It looks like the age of exploring an infinite number of niches may well be over for BMW, as the company is aiming to cull the number of models and variants in its lineup, per Automobile. Munich is apparently trying to stem the haemorrhaging of its profits, after earnings last year fell 22% to €6.2 billion (RM28.5 billion) and its return of investment from 9.2% to 7.2%.
The company warned of a further decline to between 4.5 and 6.5%, which the publication put down not just to tariffs from the escalating trade war between the United States and China, but also investments that include new factories in Hungary and Mexico, the expansion of production capacity in China and the US and the conversion of existing factories to build electrified models. The management has also put aside €1.4 billion (RM6.4 billion) for a pending EU antitrust violation penalty.
This has sent alarm bells ringing over at BMW, and that’s before you consider the fact that its fleet-wide average emissions figure needs to be reduced by 25% by 2021 – or it risks incurring punitive fines. As such, it needs to ramp up its rollout of plug-in hybrid and full electric vehicles, and find a way to offset the losses caused by the declining interest in diesel vehicles (a fallout of Volkswagen’s emissions cheating scandal).
are also not expected to live on beyond a single generation
To do so, its chief financial officer Nicolas Peter is planning to save nearly €13 billion (RM60 billion) from now until end-2022, through using simulation instead of prototyping to speed up the research and development process, trimming the number of engine and equipment variants (dropping every second option) and preparing the company for the introduction of its new electric vehicle, the iNEXT.
Models to be cut include the 1 Series three-door, 2 Series Gran Tourer and Convertible, 3 and 6 Series Gran Turismo and the standard-wheelbase 7 Series. Those aren’t big surprises, but the cull will also include cars only recently introduced and meant to signal a return to BMW’s driver-oriented focus, like the Z4 and the 8 Series Coupé and Convertible – although the four-door Gran Coupé is expected to soldier on.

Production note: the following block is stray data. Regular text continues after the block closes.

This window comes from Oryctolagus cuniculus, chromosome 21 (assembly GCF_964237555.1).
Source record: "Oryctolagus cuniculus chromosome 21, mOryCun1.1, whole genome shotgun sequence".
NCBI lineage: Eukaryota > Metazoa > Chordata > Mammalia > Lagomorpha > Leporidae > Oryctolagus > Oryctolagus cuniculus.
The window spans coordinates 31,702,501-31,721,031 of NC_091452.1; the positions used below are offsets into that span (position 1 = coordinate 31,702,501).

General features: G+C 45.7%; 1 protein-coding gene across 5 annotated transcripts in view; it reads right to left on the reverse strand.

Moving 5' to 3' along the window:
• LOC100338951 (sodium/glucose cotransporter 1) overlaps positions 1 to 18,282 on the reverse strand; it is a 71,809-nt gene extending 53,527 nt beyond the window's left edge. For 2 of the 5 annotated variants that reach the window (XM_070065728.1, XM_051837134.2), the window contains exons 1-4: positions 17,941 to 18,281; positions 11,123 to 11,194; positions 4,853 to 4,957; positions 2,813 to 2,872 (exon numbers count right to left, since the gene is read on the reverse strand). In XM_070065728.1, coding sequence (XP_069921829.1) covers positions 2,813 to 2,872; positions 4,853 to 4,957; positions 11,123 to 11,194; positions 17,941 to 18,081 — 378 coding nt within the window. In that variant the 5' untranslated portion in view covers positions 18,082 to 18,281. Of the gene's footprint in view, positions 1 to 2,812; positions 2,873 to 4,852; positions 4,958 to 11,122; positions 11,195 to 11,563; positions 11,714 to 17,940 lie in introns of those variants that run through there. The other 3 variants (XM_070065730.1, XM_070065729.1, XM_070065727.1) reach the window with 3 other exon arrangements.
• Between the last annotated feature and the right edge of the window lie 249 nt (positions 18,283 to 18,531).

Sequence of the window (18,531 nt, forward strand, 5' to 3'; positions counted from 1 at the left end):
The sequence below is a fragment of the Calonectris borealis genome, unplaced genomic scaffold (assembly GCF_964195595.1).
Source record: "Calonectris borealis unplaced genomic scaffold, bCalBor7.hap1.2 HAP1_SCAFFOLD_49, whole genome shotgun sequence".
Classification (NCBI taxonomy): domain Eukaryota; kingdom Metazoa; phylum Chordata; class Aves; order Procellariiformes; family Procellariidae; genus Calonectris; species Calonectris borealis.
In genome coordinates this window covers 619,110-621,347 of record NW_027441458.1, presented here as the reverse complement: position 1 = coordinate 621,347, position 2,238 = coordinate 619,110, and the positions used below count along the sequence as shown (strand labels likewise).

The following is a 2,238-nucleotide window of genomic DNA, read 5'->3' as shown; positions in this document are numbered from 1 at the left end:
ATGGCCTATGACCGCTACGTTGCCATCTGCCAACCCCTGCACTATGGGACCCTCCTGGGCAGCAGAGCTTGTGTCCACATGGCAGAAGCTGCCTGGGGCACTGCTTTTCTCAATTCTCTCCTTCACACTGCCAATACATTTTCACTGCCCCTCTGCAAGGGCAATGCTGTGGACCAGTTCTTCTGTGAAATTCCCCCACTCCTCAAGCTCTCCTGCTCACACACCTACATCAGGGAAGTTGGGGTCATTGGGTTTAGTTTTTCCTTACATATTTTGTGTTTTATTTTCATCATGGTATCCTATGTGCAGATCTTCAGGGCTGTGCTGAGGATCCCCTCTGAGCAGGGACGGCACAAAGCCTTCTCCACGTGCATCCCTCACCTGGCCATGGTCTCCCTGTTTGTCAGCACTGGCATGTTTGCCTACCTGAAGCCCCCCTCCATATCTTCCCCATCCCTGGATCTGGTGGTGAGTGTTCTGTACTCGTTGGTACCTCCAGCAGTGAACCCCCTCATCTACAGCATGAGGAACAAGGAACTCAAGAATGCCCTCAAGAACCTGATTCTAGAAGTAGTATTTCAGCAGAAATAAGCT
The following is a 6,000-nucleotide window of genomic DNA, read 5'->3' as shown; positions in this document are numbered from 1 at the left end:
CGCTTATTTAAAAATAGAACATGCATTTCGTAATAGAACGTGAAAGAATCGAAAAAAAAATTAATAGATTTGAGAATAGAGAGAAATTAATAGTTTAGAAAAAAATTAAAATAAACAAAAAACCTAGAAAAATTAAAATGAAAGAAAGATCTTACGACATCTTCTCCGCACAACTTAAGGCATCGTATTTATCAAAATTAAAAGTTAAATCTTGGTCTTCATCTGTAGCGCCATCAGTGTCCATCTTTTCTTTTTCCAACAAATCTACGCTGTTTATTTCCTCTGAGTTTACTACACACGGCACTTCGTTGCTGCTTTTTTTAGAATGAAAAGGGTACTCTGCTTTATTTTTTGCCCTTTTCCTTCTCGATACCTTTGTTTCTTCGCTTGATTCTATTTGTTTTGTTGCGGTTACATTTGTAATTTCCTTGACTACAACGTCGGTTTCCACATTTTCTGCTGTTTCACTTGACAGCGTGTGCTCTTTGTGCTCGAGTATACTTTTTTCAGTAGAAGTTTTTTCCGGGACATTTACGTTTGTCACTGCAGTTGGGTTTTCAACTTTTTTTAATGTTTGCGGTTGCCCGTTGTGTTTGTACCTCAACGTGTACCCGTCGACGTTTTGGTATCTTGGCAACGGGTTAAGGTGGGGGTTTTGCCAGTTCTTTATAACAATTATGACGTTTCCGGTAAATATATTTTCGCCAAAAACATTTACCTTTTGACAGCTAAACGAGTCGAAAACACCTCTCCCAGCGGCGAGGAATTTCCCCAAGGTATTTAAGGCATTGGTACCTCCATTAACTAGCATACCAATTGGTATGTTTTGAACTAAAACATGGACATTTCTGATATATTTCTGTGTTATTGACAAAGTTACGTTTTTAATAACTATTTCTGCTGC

These cars will make way for the X8, a bespoke performance SUV – not just an X7 in a low-slung “coupé” form, as the name implies. The report suggests that the new car will only be offered in M Performance and full-fat X8 M versions, the latter expected to receive BMW M’s PHEV powertrain that adds a 168 hp/249 Nm electric motor and a 60 kWh battery for an all-electric range of up to 100 km.
Also confirmed is a replacement for the i3, this time as a more conventional offering compared to the original carbon fibre-bodied model, and slated to be offered both as an EV and as a hydrogen fuel cell vehicle. A smaller, lighter i8 replacement is also on the cards, with a more powerful 340 hp 2.0 litre four-cylinder engine and a 150 kW (201 hp) electric motor delivering a combined 544 hp. Even quicker i8 M and i9 models were mooted but have supposedly been taken off the drawing board.
Automobile also uncovered some initial details of the iNEXT, which will reportedly be badged the i6 and offered in three variants. The base model will be rear-wheel drive, powered by a single 250 kW (335 hp) motor and delivering a range of 460 km from a 63 kWh battery, while the mid-range model will come with all-wheel drive from twin motors, a total output of 320 kW (429 hp) and a range of 560 km from a 92 kWh battery.
At the top of the range will be a performance model with a 50 kW (201 hp) front motor and a 250 kW (335 hp) rear motor for a total of 536 hp. It’s said to be capable of getting from zero to 100 km/h in just 2.8 seconds, all while delivering a claimed range of 600 km from a 103 kWh battery. An even more powerful i6s will also be offered, with a 115 kWh battery.
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